Author: Daniel Denvir/Salon
Over the past several months, Donald Trump has famously said a lot of nasty things about Mexican immigrants. What’s less often noted is that he thinks the Mexican government is run by the world’s most hyper-competent supervillains. The upshot is that only Trump has the wherewithal to beat them.
“When Mexico sends its people, they’re not sending their best,” he said as he announced his candidacy last June. “They’re not sending you. They’re not sending you. They’re sending people that have lots of problems, and they’re bringing those problems with us. They’re bringing drugs. They’re bringing crime. They’re rapists. And some, I assume, are good people.”
“The Mexican government,” he later added, “forces many bad people into our country because they’re smart…. They’re smarter than our leaders, and their negotiators are far better than what we have, to a degree that you wouldn’t believe.”
Trump honestly seems to believe that Mexican migration to the United States is controlled by the Mexican government, rather than, say, complex economic changes and cross-border social ties. Now, it turns out, he thinks that the Mexican government controls the Pope as well, and tricked the head of the Catholic Church into disliking Trump.
“The Pope was in Mexico,” Trump said, responding to Francis’s comment yesterday that his border-wall lust disqualified him from Christianity. “Do you know that? Does everyone know that? He said negative things about me because the Mexican government convinced him that Trump is not a good guy because I want to have a strong border, I want to stop illegal immigration, I want to stop people from being killed.”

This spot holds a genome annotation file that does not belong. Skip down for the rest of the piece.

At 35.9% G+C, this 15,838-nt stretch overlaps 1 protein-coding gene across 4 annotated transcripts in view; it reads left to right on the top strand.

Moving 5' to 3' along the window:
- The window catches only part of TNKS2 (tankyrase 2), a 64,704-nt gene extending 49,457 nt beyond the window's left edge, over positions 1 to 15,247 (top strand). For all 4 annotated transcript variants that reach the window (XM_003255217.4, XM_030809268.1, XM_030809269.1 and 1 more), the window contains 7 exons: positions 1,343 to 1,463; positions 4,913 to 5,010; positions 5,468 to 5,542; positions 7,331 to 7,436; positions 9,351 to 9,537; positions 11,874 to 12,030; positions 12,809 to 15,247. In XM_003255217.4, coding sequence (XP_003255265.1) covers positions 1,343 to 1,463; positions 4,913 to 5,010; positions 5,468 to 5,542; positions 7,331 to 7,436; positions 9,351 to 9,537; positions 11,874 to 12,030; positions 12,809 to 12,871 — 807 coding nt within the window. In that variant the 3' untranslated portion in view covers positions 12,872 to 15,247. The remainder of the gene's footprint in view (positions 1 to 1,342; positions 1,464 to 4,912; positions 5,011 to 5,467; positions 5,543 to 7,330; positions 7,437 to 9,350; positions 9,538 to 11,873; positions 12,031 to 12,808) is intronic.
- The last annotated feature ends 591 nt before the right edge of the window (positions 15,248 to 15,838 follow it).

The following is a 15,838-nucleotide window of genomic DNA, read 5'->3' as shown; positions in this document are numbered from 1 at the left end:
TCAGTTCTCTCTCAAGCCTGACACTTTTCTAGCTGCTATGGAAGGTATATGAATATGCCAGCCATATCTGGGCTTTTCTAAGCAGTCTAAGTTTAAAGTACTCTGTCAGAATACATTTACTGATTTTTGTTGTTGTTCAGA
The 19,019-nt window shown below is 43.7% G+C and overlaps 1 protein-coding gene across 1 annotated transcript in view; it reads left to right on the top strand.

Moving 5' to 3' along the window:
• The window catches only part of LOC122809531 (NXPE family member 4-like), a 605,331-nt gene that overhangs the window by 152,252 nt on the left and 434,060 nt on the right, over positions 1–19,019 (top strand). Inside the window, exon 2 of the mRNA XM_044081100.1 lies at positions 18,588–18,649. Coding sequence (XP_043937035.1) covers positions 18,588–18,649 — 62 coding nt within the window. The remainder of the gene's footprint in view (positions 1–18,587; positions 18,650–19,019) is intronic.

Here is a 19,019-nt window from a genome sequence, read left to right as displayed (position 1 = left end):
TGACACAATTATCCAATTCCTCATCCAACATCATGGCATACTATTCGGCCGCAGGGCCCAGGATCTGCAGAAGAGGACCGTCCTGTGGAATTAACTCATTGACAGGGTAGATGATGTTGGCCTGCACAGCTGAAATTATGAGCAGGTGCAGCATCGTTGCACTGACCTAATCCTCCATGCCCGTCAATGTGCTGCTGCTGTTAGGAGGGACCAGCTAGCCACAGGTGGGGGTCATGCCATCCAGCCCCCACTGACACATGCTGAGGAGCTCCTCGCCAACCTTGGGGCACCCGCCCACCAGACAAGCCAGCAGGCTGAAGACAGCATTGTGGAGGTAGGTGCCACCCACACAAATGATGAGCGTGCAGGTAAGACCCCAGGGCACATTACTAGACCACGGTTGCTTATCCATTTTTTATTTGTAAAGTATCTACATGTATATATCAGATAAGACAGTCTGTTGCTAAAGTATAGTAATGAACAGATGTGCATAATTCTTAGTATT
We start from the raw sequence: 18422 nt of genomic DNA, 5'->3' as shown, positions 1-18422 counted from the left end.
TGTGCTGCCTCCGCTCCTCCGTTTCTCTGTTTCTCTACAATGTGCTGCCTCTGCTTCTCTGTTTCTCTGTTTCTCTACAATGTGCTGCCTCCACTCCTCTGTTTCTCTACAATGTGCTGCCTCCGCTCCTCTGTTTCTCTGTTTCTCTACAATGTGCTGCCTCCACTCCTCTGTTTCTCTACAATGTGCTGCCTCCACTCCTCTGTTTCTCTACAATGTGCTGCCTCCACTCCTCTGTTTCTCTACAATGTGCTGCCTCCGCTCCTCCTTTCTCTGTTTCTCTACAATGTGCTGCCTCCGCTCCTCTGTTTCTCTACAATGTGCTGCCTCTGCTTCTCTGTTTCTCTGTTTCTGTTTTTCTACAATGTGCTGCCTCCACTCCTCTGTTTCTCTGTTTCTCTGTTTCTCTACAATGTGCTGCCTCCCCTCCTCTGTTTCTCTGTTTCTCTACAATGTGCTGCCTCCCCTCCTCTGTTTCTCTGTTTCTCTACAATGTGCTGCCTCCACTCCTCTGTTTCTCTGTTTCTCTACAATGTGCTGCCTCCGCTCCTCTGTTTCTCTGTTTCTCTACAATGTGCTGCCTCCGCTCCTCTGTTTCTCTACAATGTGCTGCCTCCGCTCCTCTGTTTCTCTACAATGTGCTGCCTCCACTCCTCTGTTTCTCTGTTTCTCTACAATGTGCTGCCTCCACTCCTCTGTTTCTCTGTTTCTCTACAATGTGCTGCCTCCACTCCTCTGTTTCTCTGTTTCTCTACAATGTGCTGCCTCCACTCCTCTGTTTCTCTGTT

People, for very good reason, pay a lot of attention to Trump’s racism. But his comments about immigration point to something else critical to his worldview: Trump thinks that world events can be reduced to the raw genius or stupidity of a given country’s leaders. Trump takes a MENSA member approach to the world, fetishizing intelligence without demonstrating actual intellectual competence. Just as Trump represents a poor man’s idea of what a rich man must be like, his theory of governance is statecraft as a marketing executive might see it.
For what it’s worth, Mexicans don’t think much of a government that fails to address widespread poverty, corruption and impunity. A recent Grupo Reforma poll found that after El Chapo’s recapture, more Mexicans’ opinions of President Enrique Peña Nieto’s government actually fell rather than rose, and a strong majority credited cartel leaders’ carelessness for his capture rather than the government’s competence.
When Peña Nieto is feeling down, which I imagine is quite frequently, he should pick up the phone and give Trump a call. Trump, at least, thinks the Mexican government doing a helluva good job.
Daniel Denvir is a writer at Salon covering criminal justice, policing, education, inequality and politics. You can follow him at Twitter @DanielDenvir.